Look out for these key features when buying your first DSLR:
Scene modes such as portrait, landscape and sports can help you achieve optimum results in most shooting scenarios with the minimum of know-how. They are a good starting point for beginners.
Less powerful than a separate flashgun, the pop-up flash unit can still be useful for providing some fill-in illumination - for avoiding facial shadows in sunny outdoor portraits, for example.
Unlike more advanced cameras, DSLRs in this class are fitted with a pentamirror rather than a pentaprism viewfinder. However, they should still feature a fairly bright, sharp and clear display.
All the cameras in the group feature live view. This enables you to compose pictures on the LCD, just as you would with a compact camera. A magnified view is good for checking focus accuracy.
Whereas most advanced and pro DSLRs feature tough magnesium-alloy bodies, budget models tend to have plastic shells over metal chassis. They should still be robust enough for daily use.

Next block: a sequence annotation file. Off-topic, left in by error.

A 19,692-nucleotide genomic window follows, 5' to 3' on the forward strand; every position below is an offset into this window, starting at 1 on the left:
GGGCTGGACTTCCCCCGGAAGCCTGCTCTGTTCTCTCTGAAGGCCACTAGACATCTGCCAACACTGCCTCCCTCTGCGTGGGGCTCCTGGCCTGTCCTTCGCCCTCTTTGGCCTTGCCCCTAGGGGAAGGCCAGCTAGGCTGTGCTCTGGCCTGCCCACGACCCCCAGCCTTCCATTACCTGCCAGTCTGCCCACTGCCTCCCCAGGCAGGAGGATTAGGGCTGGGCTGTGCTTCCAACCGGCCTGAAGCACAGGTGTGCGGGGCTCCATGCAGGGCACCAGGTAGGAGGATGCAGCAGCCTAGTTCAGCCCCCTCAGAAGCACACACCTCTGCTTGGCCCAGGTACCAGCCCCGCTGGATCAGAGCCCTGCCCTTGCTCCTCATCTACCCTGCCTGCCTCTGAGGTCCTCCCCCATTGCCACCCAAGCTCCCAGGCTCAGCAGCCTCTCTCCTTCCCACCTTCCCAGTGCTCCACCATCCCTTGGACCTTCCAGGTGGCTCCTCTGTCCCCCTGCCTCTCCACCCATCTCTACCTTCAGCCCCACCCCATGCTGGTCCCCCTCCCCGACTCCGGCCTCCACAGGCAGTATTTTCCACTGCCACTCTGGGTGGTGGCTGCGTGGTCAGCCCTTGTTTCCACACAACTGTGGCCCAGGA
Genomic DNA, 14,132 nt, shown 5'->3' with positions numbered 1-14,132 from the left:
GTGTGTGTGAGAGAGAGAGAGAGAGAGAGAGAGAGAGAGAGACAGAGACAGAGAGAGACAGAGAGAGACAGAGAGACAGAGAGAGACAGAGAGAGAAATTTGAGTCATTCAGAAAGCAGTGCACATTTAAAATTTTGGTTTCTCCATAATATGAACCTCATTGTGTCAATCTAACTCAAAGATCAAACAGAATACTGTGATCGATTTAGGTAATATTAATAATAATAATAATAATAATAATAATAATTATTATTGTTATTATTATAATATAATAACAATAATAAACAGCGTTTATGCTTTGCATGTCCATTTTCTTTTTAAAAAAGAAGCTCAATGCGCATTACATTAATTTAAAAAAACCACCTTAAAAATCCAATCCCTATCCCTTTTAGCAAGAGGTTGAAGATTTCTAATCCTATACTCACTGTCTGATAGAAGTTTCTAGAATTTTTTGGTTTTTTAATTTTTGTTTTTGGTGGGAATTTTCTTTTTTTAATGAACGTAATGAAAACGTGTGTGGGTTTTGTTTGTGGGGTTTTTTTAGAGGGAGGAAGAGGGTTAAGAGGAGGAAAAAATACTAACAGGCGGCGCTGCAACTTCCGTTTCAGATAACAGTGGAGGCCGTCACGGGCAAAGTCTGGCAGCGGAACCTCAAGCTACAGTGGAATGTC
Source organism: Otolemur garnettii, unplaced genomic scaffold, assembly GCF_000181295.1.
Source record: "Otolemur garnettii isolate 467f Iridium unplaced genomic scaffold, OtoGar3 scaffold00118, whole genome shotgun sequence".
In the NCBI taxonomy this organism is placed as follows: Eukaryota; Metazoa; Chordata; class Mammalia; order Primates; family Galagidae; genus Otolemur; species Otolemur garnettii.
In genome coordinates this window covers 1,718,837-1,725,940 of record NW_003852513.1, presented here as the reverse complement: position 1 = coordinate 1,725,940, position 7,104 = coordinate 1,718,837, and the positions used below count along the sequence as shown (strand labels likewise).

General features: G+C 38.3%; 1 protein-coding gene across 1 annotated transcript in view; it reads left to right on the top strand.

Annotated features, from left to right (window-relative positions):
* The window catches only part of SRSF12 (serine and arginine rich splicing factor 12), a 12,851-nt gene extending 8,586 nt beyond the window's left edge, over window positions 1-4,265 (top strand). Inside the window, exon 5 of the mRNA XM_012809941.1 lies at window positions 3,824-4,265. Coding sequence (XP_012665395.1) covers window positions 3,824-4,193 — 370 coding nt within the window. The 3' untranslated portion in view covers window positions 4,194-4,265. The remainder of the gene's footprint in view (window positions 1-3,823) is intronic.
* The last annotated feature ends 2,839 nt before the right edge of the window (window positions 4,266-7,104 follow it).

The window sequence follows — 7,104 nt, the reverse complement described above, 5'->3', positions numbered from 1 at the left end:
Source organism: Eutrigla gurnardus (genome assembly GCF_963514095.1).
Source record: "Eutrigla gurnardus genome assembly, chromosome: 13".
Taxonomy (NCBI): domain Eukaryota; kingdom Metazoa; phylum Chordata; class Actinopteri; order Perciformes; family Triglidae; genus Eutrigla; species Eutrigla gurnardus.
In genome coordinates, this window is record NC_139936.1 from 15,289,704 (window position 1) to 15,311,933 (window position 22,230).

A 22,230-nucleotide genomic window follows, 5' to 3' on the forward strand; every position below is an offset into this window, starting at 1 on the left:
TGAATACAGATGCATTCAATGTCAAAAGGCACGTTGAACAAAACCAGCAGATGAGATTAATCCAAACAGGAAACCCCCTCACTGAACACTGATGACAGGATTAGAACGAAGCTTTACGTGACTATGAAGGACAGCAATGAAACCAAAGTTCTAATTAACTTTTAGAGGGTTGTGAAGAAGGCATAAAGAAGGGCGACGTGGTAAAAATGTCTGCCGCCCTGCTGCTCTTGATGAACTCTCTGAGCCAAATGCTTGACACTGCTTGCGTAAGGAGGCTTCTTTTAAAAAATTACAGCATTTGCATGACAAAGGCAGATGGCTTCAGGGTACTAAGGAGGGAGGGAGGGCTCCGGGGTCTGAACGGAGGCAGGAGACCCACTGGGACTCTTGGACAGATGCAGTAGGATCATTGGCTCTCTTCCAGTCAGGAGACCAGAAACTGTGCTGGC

An 18-55mm 'kit' lens is the norm on this class of camera. If you'd rather have a different lens, such as an 18-200mm superzoom, it's worth speaking to your retailer and seeing if you can do a deal.
There can be a difference in the physical size and resolution of LCDs in competing cameras. A pivot facility is also worth having, enabling you to shoot from extreme angles.
Direct-access buttons for shooting parameters such as white balance, ISO, drive mode and autofocus mode are useful. They help you to react to different shooting conditions quickly and easily.